1. What are the types of lexical errors made by the Sudanese university students?
2. What are the causes and sources of the errors made by the university students?
For the purpose of investigating these study questions, the following hypotheses are formulated:

1. Word choice, transliteration, omission and redundancy might be some of the types of the lexical errors committed by university students.
 2. The causes of the university students’ lexical errors might be attributed to the interference of the mother tongue.

The Objective of the Study:
The primary goal of this study is to find evidence to support whether university students’ written performance is associated with different types of lexical errors. It further tries to address their effect on the university students’ written performance.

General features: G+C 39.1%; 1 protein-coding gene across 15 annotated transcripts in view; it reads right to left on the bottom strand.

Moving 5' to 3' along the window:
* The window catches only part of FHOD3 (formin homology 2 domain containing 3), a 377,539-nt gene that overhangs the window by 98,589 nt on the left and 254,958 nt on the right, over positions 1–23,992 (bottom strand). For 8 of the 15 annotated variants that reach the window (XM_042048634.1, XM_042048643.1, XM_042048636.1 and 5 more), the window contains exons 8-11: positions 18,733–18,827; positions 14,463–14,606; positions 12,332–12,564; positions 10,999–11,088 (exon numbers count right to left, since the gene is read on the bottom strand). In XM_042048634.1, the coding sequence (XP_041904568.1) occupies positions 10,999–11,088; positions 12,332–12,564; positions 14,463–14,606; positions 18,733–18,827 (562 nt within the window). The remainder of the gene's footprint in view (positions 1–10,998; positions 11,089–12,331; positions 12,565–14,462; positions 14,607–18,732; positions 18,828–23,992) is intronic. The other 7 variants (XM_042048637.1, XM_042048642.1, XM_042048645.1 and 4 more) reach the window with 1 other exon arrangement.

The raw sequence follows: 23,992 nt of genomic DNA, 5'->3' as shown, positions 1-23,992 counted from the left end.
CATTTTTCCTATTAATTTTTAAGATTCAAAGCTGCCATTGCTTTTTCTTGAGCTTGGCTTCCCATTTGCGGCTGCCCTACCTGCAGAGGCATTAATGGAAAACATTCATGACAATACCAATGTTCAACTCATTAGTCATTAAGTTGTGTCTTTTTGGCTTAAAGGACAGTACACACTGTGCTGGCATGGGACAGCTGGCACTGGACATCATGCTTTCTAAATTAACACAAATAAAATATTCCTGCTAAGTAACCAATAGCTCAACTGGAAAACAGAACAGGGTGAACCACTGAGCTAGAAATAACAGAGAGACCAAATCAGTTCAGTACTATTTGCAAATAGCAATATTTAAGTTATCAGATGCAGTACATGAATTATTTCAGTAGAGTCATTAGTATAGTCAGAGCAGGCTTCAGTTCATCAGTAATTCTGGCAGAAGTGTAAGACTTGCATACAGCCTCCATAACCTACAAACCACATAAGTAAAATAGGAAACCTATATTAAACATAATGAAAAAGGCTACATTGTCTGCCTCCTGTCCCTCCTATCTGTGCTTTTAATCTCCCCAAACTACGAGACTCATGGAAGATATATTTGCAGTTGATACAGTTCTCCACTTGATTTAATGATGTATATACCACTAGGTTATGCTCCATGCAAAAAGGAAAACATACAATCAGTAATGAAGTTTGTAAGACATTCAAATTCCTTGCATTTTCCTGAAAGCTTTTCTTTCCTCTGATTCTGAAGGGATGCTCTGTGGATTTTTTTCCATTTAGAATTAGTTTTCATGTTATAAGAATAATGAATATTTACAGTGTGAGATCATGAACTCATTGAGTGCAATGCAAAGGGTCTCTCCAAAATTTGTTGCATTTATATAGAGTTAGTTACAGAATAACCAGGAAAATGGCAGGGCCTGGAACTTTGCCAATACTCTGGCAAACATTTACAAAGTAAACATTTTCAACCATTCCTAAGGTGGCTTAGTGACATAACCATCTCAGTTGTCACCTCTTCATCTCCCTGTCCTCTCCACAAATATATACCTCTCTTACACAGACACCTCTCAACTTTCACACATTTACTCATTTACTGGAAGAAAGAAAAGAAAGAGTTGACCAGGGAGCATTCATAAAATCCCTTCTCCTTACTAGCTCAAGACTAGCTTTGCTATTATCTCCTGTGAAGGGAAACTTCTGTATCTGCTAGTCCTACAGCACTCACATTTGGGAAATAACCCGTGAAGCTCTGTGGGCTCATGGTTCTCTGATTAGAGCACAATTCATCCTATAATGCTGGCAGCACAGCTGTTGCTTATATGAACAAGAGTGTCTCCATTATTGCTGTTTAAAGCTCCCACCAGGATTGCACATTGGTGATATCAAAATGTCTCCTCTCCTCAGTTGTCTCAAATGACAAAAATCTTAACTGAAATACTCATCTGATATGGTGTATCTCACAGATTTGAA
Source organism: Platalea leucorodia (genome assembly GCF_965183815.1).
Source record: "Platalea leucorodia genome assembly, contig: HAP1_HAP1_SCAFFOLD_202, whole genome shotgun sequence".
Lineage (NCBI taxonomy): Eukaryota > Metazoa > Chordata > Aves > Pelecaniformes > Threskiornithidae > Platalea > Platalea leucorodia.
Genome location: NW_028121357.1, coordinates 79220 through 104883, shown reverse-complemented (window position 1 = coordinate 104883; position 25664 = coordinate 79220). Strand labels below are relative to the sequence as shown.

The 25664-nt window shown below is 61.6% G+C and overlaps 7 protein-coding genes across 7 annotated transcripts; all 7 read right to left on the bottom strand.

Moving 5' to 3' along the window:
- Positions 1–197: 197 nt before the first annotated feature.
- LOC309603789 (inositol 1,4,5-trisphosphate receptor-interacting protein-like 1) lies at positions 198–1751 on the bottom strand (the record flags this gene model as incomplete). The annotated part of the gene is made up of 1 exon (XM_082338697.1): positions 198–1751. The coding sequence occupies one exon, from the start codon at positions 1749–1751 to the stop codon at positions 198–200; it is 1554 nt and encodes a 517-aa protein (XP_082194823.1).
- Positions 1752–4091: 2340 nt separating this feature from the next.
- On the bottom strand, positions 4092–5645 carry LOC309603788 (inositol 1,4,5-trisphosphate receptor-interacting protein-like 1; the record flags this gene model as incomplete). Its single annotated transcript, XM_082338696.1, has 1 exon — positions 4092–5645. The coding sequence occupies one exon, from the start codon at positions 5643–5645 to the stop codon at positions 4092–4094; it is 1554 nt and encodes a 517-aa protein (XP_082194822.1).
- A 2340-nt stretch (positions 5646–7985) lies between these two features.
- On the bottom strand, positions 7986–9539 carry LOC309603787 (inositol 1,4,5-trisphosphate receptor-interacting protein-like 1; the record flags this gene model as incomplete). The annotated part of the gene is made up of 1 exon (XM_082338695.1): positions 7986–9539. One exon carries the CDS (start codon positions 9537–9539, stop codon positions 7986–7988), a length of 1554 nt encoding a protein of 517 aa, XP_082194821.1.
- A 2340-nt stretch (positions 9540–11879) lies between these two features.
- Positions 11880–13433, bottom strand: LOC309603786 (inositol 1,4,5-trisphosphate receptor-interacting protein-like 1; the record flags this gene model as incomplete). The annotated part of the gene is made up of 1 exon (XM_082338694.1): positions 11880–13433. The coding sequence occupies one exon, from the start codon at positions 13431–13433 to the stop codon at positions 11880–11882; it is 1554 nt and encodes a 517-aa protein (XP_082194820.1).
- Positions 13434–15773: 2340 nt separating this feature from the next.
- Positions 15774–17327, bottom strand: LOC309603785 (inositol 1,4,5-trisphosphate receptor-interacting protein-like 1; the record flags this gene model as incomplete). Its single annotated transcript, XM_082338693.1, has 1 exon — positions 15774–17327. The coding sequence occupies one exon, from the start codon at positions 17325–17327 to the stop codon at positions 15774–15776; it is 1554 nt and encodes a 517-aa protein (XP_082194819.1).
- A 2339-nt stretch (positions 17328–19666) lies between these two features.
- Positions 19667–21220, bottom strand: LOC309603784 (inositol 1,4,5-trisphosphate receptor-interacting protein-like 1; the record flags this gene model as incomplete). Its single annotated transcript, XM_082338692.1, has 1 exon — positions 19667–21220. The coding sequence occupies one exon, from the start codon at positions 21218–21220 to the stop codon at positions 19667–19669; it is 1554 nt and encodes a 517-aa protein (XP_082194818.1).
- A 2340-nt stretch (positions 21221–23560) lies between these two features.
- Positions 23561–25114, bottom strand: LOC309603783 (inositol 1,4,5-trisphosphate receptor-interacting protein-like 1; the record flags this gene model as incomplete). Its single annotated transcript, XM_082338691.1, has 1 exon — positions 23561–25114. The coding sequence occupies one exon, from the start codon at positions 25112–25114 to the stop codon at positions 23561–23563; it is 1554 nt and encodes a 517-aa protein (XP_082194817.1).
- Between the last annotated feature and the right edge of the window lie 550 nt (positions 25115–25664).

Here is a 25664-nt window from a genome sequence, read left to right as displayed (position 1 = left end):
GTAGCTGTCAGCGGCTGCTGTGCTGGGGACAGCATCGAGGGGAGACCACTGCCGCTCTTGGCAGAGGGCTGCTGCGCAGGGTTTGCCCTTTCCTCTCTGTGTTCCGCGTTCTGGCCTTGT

Literature review:
One of the related studies on lexical error is the study of Karadawi (1994). He used the cross -sectional designquestionnaire, and teachers' opinionnaires in analyzing the Sudanese Higher Secondary School third year students’ composition. The study claimed that both inadequate and ineffective exposure to composition writing in the Higher Secondary School (HSC) is the reason for the inability of the final year students of the Higher Secondary School to write error-free types of texts. The impact of the mother interference was also claimed.  The study proved that the students today do not do any sort of private readings that help them acquire the skill of composing a readable text.      It could be observed that although Karadawi’s study succeeded in investigating the syntactic errors in terms of subject tense errors and lexical errors, however, he did not specifically shed enough light on lexical errors.